You want to shoot stock? Then you better be creative, prepared and a very hard worker. That’s just the beginning. There’s a whole bunch that goes into shooting stock. You have to understand concepts and how they appeal to photo buyers. Once you have that all figured out, you need a great big bunch of wonderful people to make it all work.
This post is a little case study. It gives you just a little flavor of what you need to make a stock photo shoot a success.
First you need a good photographer. Rich Legg is a very good photographer in Salt Lake City, UT. He makes a living shooting stock. In March of 2010, Rich marked a milestone in licensing his 100,000th image on iStockphoto. He is ranked in the top 100 worldwide of the thousands of contributing photographers with the agency. If you want to do the same, you’d move your career ahead by a mile simply by looking at the images found at his blog, Leggnet.com.
Next, you need a whole lot of friends. And Rich is fortunate enough to have many. The Salt Lake City, UT photographic community is one of the warmest, friendliest and most enthusiastic groups I’ve ever seen. I’ve spoken to camera clubs, PPA chapters, SMUGS, PUGS, you name it – all over the world. I don’t think I’ve ever seen a more engaged, friendly, passionate group than the one I met at Pictureline when I spoke there. This group of talented folks offers a tremendous talent pool to draw from. (I’ve written about the Salt Lake photo community before here on Photofocus.)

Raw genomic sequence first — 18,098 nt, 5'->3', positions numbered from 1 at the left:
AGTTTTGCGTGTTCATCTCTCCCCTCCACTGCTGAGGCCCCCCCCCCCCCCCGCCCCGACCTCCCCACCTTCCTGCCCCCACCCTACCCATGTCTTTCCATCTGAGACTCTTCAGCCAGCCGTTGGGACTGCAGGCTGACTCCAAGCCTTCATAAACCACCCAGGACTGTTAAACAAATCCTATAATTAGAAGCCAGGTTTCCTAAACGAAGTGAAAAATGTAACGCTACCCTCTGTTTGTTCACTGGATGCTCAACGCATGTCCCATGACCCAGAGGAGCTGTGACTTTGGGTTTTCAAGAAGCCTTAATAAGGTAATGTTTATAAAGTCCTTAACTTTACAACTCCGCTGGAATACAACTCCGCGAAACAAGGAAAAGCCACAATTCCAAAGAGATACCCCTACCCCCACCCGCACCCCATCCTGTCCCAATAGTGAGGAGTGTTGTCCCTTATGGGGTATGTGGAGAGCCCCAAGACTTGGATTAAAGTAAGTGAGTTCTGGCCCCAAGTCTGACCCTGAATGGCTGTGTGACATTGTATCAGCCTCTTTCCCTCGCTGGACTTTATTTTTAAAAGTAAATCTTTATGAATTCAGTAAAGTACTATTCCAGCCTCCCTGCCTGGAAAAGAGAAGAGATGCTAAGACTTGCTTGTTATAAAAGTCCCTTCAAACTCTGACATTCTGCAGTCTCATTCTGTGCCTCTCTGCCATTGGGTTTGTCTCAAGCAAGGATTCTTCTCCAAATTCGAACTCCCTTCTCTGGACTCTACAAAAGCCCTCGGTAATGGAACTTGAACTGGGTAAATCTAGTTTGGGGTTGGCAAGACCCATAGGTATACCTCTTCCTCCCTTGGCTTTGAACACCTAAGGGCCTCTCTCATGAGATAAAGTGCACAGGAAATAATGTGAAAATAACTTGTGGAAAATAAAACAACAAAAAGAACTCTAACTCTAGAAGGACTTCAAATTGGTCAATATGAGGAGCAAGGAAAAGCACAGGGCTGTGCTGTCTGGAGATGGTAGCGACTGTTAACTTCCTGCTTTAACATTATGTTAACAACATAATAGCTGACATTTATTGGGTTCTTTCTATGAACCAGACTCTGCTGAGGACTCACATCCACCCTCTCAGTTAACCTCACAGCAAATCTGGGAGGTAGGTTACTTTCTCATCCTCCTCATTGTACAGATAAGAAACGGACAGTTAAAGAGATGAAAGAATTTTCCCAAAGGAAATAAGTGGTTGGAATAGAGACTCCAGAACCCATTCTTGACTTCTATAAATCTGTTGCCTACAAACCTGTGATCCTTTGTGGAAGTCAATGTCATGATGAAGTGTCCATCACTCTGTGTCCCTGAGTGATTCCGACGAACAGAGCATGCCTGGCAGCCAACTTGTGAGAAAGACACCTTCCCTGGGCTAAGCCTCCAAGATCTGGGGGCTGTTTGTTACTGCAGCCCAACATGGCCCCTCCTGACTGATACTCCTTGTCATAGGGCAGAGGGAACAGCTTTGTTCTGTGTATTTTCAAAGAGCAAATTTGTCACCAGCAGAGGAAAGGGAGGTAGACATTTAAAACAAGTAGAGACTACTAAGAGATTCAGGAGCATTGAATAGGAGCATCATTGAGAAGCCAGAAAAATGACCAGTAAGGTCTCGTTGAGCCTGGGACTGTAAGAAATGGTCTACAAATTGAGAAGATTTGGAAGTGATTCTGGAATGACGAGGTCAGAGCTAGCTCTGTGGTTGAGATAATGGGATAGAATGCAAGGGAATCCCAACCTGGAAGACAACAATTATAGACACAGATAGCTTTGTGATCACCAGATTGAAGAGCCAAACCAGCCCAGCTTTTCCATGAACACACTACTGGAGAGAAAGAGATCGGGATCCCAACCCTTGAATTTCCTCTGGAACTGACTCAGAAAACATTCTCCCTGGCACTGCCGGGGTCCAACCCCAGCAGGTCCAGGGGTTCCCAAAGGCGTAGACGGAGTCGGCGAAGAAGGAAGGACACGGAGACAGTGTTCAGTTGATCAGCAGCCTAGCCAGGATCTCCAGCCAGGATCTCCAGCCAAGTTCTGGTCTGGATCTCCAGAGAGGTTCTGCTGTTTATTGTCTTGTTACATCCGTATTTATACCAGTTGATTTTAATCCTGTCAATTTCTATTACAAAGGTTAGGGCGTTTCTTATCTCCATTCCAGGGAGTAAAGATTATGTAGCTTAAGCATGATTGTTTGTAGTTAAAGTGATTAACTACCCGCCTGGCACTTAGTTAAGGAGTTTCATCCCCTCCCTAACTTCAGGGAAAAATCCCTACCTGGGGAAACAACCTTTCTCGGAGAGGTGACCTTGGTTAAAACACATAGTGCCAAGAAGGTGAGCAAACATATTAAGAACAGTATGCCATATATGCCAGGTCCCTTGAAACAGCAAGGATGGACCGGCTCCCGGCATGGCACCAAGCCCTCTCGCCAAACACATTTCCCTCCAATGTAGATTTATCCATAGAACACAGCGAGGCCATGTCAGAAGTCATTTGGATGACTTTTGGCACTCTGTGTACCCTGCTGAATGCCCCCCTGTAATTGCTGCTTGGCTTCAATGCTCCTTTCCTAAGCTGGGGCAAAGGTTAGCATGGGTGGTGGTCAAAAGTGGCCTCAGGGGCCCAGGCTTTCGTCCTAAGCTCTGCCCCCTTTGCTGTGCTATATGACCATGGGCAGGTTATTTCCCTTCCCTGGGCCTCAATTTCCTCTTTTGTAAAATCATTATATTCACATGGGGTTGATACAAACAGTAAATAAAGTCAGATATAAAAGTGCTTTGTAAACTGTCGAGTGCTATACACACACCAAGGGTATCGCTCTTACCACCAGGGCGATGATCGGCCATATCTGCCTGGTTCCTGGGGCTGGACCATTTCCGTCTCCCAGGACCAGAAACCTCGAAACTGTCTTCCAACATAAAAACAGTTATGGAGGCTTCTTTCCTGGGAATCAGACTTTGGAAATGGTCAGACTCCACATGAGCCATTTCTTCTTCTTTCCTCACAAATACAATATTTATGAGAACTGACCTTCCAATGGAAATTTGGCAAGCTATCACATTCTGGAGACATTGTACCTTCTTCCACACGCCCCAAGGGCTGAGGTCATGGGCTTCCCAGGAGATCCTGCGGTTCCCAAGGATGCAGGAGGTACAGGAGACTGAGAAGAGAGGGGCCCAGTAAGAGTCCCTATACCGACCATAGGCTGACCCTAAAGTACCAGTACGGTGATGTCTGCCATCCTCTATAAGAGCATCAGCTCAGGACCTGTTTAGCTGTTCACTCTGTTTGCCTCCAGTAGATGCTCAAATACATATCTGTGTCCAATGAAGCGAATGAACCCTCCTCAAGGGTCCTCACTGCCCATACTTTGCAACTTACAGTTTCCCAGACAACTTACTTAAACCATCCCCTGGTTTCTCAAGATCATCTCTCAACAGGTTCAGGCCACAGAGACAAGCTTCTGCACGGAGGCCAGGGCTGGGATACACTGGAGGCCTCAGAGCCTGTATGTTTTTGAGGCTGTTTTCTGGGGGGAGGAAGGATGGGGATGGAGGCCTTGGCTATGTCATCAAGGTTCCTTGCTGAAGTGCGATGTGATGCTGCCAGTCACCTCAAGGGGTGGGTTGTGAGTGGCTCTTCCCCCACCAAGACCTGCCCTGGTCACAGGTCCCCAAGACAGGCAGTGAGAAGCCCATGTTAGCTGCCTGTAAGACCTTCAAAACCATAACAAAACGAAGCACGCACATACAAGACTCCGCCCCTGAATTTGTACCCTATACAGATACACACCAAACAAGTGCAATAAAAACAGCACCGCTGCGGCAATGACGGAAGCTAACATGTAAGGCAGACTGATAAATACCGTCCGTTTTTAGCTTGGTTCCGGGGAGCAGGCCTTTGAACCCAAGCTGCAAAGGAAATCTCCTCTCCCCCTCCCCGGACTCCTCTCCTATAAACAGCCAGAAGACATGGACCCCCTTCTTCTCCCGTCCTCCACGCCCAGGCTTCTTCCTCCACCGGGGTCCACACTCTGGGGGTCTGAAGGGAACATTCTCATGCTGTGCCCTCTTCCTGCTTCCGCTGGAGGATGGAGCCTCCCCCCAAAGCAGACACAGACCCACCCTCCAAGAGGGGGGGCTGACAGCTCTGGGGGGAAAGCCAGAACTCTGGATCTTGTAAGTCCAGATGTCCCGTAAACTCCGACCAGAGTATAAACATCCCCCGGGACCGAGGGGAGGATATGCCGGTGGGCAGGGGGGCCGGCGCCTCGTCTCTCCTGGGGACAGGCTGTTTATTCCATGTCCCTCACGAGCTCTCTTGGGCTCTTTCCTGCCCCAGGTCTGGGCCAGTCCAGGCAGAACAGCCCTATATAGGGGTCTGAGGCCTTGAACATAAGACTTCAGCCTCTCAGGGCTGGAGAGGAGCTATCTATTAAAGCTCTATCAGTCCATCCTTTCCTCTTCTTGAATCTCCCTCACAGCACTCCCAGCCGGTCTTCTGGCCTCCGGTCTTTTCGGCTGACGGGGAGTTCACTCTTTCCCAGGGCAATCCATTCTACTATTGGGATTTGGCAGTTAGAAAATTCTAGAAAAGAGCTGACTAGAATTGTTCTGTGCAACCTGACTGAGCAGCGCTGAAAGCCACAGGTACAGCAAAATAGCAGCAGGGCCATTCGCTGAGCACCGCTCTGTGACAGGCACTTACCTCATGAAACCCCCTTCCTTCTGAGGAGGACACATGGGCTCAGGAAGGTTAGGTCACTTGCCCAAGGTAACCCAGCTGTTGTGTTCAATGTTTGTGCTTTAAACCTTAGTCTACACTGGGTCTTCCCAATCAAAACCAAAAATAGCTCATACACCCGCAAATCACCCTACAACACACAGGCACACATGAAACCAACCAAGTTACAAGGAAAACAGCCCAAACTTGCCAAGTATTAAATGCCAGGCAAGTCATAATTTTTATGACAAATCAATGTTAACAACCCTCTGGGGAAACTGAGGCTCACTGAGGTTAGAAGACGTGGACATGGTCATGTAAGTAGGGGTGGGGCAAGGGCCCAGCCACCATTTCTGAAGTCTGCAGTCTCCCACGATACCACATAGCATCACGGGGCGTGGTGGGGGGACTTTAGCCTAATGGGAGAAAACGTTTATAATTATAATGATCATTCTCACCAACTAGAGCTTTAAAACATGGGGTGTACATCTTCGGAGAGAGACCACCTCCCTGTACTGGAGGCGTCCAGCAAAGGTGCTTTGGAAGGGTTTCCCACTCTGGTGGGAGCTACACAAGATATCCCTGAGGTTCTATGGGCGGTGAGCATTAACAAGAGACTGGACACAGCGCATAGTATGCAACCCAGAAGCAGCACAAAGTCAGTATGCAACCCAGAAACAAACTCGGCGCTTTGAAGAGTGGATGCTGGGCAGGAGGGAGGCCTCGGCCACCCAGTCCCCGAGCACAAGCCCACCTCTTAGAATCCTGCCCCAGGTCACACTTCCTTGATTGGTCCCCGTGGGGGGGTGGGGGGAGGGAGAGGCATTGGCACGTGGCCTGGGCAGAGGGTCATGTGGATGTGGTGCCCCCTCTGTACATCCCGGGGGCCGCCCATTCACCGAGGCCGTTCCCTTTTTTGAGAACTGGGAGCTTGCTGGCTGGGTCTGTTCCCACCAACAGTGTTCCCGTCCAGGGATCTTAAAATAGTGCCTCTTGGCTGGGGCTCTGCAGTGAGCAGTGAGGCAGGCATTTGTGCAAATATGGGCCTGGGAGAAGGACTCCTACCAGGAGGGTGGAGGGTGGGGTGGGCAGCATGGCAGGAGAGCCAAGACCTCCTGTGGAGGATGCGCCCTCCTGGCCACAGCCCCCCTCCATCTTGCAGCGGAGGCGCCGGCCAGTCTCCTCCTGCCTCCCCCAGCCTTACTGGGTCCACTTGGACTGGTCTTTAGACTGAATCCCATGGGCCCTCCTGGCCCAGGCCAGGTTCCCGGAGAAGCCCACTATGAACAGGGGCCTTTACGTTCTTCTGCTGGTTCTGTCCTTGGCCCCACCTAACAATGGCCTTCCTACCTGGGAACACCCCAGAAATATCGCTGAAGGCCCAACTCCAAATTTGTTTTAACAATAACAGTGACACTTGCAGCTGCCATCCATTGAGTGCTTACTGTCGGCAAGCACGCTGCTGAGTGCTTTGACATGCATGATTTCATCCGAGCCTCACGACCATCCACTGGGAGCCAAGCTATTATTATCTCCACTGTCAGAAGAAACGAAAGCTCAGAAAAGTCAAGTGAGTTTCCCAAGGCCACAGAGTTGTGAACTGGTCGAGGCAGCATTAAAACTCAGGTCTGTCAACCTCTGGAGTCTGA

When Rich needs models, props, locations, technicians, second shooters or whatever, he’s got them. He’s got a tremendous camera store to support him in Pictureline. He’s got a great friend in Nicole Young (an occasional contributor here at Photofocus.) All of these things matter. While much is made of photography being a solitary pursuit, that’s not true for most stock shooters.
The last thing I’ll mention on this list (and certainly not the last thing you’ll need to master) is leadership skills. Watch this amazing video and you’ll see that Rich is a natural born leader. He’s someone people are eager to follow. He’s a great guy with a big vision and he’s able to sell that vision to others in a way that causes them to buy into his big idea. This yields a very successful formula. Rich’s pictures prove it.
Shooting stock is very different today than it was 15 years ago. Regardless of what anyone thinks about microstock, it’s here to stay. Photographers like Rich have learned to make it work for them. Stock photography will continue to morph and change over the next decade, with or without iStockPhoto. But no matter how much the industry changes, the traits I’ve outlined here will be important.
Latest posts by Scott Bourne (see all)
- Update On The Olympus OM-D E-M1 MK II Micro Four Thirds Camera - January 21, 2017
- Fuji Announces Medium Format Mirrorless Camera - January 19, 2017
- Is The Hometown Camera Store Dead? - January 15, 2017